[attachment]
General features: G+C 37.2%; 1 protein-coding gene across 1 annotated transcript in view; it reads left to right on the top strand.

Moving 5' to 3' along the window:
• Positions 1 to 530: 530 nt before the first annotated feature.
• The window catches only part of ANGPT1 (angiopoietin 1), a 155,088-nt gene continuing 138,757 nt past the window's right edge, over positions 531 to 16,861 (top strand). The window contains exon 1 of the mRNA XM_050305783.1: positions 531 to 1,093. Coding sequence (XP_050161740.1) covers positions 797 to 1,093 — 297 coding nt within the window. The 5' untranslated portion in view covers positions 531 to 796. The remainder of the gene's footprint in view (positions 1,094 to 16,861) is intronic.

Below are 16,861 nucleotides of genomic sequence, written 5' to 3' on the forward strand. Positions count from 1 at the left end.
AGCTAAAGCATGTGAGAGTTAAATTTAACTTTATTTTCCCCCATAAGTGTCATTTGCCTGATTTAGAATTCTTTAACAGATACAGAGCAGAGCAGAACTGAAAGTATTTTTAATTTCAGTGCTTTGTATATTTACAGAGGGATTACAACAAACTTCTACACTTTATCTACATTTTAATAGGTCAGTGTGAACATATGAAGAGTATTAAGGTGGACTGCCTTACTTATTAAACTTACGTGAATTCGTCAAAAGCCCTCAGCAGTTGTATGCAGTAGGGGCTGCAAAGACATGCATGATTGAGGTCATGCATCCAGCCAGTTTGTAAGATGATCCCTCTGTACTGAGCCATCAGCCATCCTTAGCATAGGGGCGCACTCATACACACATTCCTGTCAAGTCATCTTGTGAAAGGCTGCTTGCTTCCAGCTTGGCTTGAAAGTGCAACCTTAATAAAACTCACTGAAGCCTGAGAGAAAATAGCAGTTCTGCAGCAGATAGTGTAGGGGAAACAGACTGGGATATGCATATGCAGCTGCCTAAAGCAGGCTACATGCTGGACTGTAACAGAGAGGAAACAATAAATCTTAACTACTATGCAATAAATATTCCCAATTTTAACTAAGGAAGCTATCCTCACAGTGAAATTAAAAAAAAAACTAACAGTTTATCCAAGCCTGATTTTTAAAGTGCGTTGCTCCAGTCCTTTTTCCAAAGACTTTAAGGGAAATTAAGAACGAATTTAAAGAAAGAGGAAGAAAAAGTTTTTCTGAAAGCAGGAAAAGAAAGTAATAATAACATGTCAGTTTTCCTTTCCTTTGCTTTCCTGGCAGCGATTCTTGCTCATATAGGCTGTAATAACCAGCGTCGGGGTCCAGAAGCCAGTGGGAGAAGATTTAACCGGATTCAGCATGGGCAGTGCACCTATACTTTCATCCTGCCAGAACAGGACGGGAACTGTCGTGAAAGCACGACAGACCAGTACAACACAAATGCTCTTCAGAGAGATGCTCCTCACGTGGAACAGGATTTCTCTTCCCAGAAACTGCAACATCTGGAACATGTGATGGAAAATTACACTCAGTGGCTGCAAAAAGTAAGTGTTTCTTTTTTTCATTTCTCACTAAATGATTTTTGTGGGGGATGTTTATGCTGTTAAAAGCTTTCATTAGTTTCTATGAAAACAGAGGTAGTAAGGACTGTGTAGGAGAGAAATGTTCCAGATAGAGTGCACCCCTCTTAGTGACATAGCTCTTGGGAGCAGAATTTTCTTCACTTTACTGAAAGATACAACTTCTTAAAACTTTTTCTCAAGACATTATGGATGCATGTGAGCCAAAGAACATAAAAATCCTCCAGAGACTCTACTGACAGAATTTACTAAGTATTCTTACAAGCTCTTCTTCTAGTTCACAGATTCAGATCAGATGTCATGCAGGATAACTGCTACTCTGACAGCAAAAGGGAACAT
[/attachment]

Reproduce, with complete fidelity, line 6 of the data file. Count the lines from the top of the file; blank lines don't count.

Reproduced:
AGCTAAAGCATGTGAGAGTTAAATTTAACTTTATTTTCCCCCATAAGTGTCATTTGCCTGATTTAGAATTCTTTAACAGATACAGAGCAGAGCAGAACTGAAAGTATTTTTAATTTCAGTGCTTTGTATATTTACAGAGGGATTACAACAAACTTCTACACTTTATCTACATTTTAATAGGTCAGTGTGAACATATGAAGAGTATTAAGGTGGACTGCCTTACTTATTAAACTTACGTGAATTCGTCAAAAGCCCTCAGCAGTTGTATGCAGTAGGGGCTGCAAAGACATGCATGATTGAGGTCATGCATCCAGCCAGTTTGTAAGATGATCCCTCTGTACTGAGCCATCAGCCATCCTTAGCATAGGGGCGCACTCATACACACATTCCTGTCAAGTCATCTTGTGAAAGGCTGCTTGCTTCCAGCTTGGCTTGAAAGTGCAACCTTAATAAAACTCACTGAAGCCTGAGAGAAAATAGCAGTTCTGCAGCAGATAGTGTAGGGGAAACAGACTGGGATATGCATATGCAGCTGCCTAAAGCAGGCTACATGCTGGACTGTAACAGAGAGGAAACAATAAATCTTAACTACTATGCAATAAATATTCCCAATTTTAACTAAGGAAGCTATCCTCACAGTGAAATTAAAAAAAAAACTAACAGTTTATCCAAGCCTGATTTTTAAAGTGCGTTGCTCCAGTCCTTTTTCCAAAGACTTTAAGGGAAATTAAGAACGAATTTAAAGAAAGAGGAAGAAAAAGTTTTTCTGAAAGCAGGAAAAGAAAGTAATAATAACATGTCAGTTTTCCTTTCCTTTGCTTTCCTGGCAGCGATTCTTGCTCATATAGGCTGTAATAACCAGCGTCGGGGTCCAGAAGCCAGTGGGAGAAGATTTAACCGGATTCAGCATGGGCAGTGCACCTATACTTTCATCCTGCCAGAACAGGACGGGAACTGTCGTGAAAGCACGACAGACCAGTACAACACAAATGCTCTTCAGAGAGATGCTCCTCACGTGGAACAGGATTTCTCTTCCCAGAAACTGCAACATCTGGAACATGTGATGGAAAATTACACTCAGTGGCTGCAAAAAGTAAGTGTTTCTTTTTTTCATTTCTCACTAAATGATTTTTGTGGGGGATGTTTATGCTGTTAAAAGCTTTCATTAGTTTCTATGAAAACAGAGGTAGTAAGGACTGTGTAGGAGAGAAATGTTCCAGATAGAGTGCACCCCTCTTAGTGACATAGCTCTTGGGAGCAGAATTTTCTTCACTTTACTGAAAGATACAACTTCTTAAAACTTTTTCTCAAGACATTATGGATGCATGTGAGCCAAAGAACATAAAAATCCTCCAGAGACTCTACTGACAGAATTTACTAAGTATTCTTACAAGCTCTTCTTCTAGTTCACAGATTCAGATCAGATGTCATGCAGGATAACTGCTACTCTGACAGCAAAAGGGAACAT